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Everything has a Half Life: Grafix reveals more about debut solo album

It’s not often that a producer’s fourth studio album coexists as their debut LP.

Cue Grafix who, after a decade-long spell as 50 percent of a very successful D&B duo, is now presenting his debut, full-length solo offering to the world. 

Titled Half Life, the project encapsulates what the Bristol-based artist loves most about drum and bass – making people dance. 

At its core, it’s a dance floor drum and bass defined by its euphoric atmosphere and abundance of high-energy sonic power. From start to finish, Grafix cements his sound in a liberating and exuberant fashion, finally stamping down his eternal mark on a scene to which he’s already given so much. 

Not only does this album represent the sound that Grafix adores, but it also marks a significant milestone in his career as a solo artist. 

Most will be more than familiar with the Fred V & Grafix project. The duo, who were signed to Hospital Records in their early 20s, spent the best part of a decade touring the world, writing timeless albums and capturing listeners and audiences alike with their signature ethereal sound.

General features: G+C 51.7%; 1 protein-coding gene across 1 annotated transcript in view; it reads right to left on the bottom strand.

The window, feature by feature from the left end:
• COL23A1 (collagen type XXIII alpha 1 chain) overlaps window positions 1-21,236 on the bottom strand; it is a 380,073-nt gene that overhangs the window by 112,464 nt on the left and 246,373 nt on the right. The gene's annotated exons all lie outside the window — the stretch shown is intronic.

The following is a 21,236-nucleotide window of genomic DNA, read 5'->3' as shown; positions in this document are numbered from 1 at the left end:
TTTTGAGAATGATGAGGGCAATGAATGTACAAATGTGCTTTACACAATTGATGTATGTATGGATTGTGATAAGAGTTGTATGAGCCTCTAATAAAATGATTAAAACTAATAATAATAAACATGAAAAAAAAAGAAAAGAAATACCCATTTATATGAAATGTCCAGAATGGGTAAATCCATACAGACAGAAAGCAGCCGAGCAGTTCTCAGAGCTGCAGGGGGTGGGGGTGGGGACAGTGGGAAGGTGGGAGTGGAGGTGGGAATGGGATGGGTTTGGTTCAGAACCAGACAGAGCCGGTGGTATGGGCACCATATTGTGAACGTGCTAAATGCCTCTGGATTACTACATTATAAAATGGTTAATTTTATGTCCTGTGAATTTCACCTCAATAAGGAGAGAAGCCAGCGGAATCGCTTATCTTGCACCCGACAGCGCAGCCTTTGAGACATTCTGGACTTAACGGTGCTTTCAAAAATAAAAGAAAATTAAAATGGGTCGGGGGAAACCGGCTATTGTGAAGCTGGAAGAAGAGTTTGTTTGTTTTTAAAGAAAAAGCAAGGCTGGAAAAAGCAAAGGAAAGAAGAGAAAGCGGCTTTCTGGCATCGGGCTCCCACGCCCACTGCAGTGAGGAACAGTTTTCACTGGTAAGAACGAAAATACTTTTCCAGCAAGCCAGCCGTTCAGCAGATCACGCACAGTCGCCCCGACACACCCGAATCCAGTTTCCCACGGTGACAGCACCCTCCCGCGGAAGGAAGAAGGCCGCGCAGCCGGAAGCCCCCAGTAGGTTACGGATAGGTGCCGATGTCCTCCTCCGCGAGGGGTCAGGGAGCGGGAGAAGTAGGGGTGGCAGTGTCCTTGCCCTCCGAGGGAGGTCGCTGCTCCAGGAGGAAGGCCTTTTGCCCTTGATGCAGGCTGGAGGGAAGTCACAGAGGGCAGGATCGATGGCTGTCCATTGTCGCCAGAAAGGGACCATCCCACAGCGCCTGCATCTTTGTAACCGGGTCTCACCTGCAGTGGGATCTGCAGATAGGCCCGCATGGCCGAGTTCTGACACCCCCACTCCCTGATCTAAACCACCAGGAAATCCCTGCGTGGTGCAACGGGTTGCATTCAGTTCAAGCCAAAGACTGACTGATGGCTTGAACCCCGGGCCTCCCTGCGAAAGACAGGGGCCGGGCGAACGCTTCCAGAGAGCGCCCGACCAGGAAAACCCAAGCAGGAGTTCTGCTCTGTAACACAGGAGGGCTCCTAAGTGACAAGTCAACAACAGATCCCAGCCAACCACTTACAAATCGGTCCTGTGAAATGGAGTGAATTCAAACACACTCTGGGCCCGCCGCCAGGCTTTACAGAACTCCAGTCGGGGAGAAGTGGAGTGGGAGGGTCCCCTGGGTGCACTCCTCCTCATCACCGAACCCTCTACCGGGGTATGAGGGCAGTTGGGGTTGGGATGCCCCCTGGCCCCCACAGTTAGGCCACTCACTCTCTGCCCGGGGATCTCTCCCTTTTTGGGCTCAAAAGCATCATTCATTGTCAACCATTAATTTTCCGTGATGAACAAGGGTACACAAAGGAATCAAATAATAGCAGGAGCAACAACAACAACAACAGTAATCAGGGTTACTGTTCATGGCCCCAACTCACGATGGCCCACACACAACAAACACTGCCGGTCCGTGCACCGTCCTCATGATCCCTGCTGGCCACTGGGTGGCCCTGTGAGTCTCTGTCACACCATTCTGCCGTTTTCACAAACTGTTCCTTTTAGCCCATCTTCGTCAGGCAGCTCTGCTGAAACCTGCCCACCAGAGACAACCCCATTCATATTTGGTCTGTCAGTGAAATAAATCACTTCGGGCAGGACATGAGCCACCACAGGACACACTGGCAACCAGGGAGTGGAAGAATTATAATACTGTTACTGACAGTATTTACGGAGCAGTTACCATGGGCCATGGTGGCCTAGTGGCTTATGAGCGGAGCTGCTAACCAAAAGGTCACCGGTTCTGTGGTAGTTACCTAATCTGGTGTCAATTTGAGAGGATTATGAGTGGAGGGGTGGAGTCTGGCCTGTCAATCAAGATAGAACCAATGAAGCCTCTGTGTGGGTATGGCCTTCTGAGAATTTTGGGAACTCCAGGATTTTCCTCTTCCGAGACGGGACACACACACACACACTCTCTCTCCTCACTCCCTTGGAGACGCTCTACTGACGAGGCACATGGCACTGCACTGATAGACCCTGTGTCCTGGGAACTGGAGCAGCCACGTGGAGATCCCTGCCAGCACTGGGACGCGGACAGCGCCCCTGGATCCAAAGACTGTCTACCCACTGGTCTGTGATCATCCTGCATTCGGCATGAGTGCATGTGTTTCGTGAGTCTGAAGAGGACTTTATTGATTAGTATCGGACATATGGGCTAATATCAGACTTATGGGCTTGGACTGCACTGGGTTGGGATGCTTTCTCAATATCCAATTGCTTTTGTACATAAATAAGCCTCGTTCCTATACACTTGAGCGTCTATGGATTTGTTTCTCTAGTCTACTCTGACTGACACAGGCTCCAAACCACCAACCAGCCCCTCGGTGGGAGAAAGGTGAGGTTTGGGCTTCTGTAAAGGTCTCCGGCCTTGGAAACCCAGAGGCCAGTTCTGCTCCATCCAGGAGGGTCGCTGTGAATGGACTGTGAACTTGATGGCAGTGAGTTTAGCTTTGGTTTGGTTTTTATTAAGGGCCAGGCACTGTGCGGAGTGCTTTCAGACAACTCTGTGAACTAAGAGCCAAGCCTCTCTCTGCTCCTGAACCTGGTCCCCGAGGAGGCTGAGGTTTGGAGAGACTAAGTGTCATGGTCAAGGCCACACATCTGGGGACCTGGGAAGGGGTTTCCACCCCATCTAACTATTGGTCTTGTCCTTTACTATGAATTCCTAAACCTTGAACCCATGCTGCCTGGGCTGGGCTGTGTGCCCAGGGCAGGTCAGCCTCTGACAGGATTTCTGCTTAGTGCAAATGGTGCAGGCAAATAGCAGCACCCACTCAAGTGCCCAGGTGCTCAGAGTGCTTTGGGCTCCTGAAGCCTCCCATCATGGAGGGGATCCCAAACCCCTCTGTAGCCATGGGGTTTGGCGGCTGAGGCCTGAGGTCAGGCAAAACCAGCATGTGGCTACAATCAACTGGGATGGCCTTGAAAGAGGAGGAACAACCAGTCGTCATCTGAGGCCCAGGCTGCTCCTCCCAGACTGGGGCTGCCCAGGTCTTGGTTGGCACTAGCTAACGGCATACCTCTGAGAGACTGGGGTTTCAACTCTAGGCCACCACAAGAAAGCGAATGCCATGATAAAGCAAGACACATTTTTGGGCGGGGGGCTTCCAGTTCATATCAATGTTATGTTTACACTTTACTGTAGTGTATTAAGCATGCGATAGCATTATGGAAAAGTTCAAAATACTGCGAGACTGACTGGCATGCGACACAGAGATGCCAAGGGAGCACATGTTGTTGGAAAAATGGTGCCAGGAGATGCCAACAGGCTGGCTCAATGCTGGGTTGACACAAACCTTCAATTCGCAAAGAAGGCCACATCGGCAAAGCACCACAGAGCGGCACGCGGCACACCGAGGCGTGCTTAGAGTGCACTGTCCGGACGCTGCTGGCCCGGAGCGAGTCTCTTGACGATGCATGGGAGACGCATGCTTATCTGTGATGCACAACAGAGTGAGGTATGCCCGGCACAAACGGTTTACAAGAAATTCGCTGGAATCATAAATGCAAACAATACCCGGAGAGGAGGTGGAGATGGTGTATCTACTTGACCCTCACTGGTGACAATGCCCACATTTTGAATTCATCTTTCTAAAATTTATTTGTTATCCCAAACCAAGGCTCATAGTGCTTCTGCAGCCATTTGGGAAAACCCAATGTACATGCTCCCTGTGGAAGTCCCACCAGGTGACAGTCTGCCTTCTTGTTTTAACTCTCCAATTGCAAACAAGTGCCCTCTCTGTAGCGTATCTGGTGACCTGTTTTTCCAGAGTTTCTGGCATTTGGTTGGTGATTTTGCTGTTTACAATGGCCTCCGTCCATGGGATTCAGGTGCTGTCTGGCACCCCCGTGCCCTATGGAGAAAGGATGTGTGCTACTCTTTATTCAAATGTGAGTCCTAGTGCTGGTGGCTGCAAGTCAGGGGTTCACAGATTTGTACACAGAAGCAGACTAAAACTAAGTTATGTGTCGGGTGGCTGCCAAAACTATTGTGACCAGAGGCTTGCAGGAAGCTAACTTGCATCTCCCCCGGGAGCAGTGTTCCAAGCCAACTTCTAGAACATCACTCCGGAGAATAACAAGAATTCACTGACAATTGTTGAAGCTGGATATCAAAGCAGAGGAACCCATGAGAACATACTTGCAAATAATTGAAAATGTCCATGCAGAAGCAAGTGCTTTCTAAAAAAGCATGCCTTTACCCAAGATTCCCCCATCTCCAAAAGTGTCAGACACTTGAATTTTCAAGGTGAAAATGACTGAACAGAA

Three years on from their decision to pursue solo artistic ventures, the significance of this album resides in its ability to give Grafix full reigns of his musical vision, aesthetic, and sound. 

Delving into the album, life as a solo artist, and the decision to leave the Fred V & Grafix project, we caught up with Grafix fresh from his UKF On Air performance to hear all about his time in the studio over the past few years. 

It’s been three years since you and Fred V announced you were going solo. How would you sum up that time?

It’s been a really exciting three years. When Fred and I first started talking about going our separate ways, it excited us a lot. We weren’t particularly sad and it wasn’t a messy divorce, but we’d just come to the end of our journey of releasing albums and touring. I really liked the idea of revisiting my older years of being a solo producer and seeing where I could take my sound in the current musical climate.